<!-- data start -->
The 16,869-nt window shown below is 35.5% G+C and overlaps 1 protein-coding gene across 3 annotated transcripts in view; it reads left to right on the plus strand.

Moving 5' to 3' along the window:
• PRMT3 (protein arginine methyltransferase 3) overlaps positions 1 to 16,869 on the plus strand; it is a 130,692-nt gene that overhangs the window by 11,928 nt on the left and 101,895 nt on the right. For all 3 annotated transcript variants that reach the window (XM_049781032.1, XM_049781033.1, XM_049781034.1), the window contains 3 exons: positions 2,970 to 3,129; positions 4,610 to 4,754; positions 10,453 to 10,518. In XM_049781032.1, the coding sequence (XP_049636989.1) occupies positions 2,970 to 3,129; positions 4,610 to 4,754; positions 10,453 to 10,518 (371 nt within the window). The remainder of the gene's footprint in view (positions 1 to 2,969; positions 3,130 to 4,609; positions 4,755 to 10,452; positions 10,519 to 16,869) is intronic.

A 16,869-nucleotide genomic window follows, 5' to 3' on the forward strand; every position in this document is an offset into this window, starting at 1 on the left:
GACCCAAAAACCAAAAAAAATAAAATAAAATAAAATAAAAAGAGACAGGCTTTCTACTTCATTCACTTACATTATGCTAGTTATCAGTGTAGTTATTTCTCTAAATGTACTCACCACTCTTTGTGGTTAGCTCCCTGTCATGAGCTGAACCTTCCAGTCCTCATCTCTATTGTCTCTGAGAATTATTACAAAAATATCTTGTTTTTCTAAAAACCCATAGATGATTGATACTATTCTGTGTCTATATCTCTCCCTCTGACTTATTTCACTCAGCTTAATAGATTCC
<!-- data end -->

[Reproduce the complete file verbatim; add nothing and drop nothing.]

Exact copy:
The 16,869-nt window shown below is 35.5% G+C and overlaps 1 protein-coding gene across 3 annotated transcripts in view; it reads left to right on the plus strand.

Moving 5' to 3' along the window:
• PRMT3 (protein arginine methyltransferase 3) overlaps positions 1 to 16,869 on the plus strand; it is a 130,692-nt gene that overhangs the window by 11,928 nt on the left and 101,895 nt on the right. For all 3 annotated transcript variants that reach the window (XM_049781032.1, XM_049781033.1, XM_049781034.1), the window contains 3 exons: positions 2,970 to 3,129; positions 4,610 to 4,754; positions 10,453 to 10,518. In XM_049781032.1, the coding sequence (XP_049636989.1) occupies positions 2,970 to 3,129; positions 4,610 to 4,754; positions 10,453 to 10,518 (371 nt within the window). The remainder of the gene's footprint in view (positions 1 to 2,969; positions 3,130 to 4,609; positions 4,755 to 10,452; positions 10,519 to 16,869) is intronic.

A 16,869-nucleotide genomic window follows, 5' to 3' on the forward strand; every position in this document is an offset into this window, starting at 1 on the left:
GACCCAAAAACCAAAAAAAATAAAATAAAATAAAATAAAAAGAGACAGGCTTTCTACTTCATTCACTTACATTATGCTAGTTATCAGTGTAGTTATTTCTCTAAATGTACTCACCACTCTTTGTGGTTAGCTCCCTGTCATGAGCTGAACCTTCCAGTCCTCATCTCTATTGTCTCTGAGAATTATTACAAAAATATCTTGTTTTTCTAAAAACCCATAGATGATTGATACTATTCTGTGTCTATATCTCTCCCTCTGACTTATTTCACTCAGCTTAATAGATTCC